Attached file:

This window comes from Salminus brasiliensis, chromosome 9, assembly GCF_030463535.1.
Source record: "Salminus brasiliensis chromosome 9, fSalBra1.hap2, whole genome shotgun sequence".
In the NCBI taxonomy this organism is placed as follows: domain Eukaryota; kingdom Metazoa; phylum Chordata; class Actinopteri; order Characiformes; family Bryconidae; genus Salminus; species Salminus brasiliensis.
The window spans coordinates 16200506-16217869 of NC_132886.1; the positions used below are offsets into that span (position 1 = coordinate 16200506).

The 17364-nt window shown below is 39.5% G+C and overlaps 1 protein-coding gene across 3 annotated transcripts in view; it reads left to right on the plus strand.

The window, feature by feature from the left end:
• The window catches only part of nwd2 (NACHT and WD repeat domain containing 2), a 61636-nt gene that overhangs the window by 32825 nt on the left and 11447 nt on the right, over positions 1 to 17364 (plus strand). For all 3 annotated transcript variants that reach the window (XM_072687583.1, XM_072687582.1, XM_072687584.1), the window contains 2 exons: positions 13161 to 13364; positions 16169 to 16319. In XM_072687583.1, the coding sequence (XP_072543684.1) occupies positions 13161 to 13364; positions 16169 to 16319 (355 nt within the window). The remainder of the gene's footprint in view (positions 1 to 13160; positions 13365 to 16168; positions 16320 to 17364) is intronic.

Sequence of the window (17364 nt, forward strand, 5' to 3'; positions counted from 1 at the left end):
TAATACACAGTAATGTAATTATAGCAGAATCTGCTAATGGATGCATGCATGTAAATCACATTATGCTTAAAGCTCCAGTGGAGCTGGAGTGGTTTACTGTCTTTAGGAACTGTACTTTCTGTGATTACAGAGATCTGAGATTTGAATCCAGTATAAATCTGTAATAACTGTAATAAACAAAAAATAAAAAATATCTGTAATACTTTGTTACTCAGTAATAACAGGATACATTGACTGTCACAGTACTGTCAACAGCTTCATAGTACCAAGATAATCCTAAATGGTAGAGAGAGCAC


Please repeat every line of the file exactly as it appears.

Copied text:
This window comes from Salminus brasiliensis, chromosome 9, assembly GCF_030463535.1.
Source record: "Salminus brasiliensis chromosome 9, fSalBra1.hap2, whole genome shotgun sequence".
In the NCBI taxonomy this organism is placed as follows: domain Eukaryota; kingdom Metazoa; phylum Chordata; class Actinopteri; order Characiformes; family Bryconidae; genus Salminus; species Salminus brasiliensis.
The window spans coordinates 16200506-16217869 of NC_132886.1; the positions used below are offsets into that span (position 1 = coordinate 16200506).

The 17364-nt window shown below is 39.5% G+C and overlaps 1 protein-coding gene across 3 annotated transcripts in view; it reads left to right on the plus strand.

The window, feature by feature from the left end:
• The window catches only part of nwd2 (NACHT and WD repeat domain containing 2), a 61636-nt gene that overhangs the window by 32825 nt on the left and 11447 nt on the right, over positions 1 to 17364 (plus strand). For all 3 annotated transcript variants that reach the window (XM_072687583.1, XM_072687582.1, XM_072687584.1), the window contains 2 exons: positions 13161 to 13364; positions 16169 to 16319. In XM_072687583.1, the coding sequence (XP_072543684.1) occupies positions 13161 to 13364; positions 16169 to 16319 (355 nt within the window). The remainder of the gene's footprint in view (positions 1 to 13160; positions 13365 to 16168; positions 16320 to 17364) is intronic.

Sequence of the window (17364 nt, forward strand, 5' to 3'; positions counted from 1 at the left end):
TAATACACAGTAATGTAATTATAGCAGAATCTGCTAATGGATGCATGCATGTAAATCACATTATGCTTAAAGCTCCAGTGGAGCTGGAGTGGTTTACTGTCTTTAGGAACTGTACTTTCTGTGATTACAGAGATCTGAGATTTGAATCCAGTATAAATCTGTAATAACTGTAATAAACAAAAAATAAAAAATATCTGTAATACTTTGTTACTCAGTAATAACAGGATACATTGACTGTCACAGTACTGTCAACAGCTTCATAGTACCAAGATAATCCTAAATGGTAGAGAGAGCAC